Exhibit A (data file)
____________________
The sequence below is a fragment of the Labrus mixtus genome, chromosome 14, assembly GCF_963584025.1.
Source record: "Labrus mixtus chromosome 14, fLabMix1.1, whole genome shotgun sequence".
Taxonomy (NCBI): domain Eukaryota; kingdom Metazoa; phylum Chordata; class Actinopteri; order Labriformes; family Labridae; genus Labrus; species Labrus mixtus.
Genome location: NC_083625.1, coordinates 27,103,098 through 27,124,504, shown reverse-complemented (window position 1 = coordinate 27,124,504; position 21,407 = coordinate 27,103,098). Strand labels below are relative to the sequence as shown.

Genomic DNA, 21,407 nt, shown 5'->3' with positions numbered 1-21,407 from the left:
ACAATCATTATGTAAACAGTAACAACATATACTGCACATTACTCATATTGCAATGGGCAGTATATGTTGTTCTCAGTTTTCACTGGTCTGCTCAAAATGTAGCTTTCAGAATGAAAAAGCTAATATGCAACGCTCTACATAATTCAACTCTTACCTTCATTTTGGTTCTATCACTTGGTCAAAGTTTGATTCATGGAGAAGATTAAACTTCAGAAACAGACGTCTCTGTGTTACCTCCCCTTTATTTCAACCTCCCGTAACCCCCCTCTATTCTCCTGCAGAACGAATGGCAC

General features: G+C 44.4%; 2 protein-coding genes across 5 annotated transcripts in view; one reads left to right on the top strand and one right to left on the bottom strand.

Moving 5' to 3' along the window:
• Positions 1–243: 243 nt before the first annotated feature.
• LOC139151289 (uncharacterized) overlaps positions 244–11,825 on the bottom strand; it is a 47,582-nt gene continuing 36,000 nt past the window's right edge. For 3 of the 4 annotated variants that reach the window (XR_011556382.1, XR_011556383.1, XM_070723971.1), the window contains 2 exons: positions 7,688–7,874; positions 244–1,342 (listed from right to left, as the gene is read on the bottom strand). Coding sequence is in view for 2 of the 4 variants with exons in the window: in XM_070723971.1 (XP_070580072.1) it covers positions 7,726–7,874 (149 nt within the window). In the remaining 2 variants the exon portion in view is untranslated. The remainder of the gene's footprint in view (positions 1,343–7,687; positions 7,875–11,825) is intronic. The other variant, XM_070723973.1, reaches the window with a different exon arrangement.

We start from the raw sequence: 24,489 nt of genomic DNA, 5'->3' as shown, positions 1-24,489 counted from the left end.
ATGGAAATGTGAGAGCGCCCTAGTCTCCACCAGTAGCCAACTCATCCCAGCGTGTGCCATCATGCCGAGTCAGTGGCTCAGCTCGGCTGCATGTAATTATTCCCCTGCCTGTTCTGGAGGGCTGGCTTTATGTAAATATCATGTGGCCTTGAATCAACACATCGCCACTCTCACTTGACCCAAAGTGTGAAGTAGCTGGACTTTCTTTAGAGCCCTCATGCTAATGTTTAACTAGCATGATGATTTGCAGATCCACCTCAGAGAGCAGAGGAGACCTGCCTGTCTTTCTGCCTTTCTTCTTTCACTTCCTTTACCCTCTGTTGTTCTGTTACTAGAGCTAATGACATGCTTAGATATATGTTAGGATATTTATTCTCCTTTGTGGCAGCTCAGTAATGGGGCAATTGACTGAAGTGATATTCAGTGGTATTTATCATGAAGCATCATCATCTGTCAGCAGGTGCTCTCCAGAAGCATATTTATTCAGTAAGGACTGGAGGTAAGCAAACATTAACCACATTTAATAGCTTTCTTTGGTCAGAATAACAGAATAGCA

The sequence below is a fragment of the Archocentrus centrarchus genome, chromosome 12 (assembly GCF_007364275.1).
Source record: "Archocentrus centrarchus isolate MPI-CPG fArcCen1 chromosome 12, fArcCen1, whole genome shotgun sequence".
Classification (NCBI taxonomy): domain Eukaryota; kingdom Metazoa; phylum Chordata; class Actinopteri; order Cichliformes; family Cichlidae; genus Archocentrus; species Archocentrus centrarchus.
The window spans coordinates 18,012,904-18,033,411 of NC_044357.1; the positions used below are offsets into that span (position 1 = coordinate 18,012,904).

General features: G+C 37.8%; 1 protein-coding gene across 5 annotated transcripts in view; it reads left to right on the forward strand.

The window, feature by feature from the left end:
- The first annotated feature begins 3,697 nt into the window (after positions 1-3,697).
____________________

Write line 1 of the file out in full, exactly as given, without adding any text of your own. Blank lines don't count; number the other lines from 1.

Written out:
The sequence below is a fragment of the Labrus mixtus genome, chromosome 14, assembly GCF_963584025.1.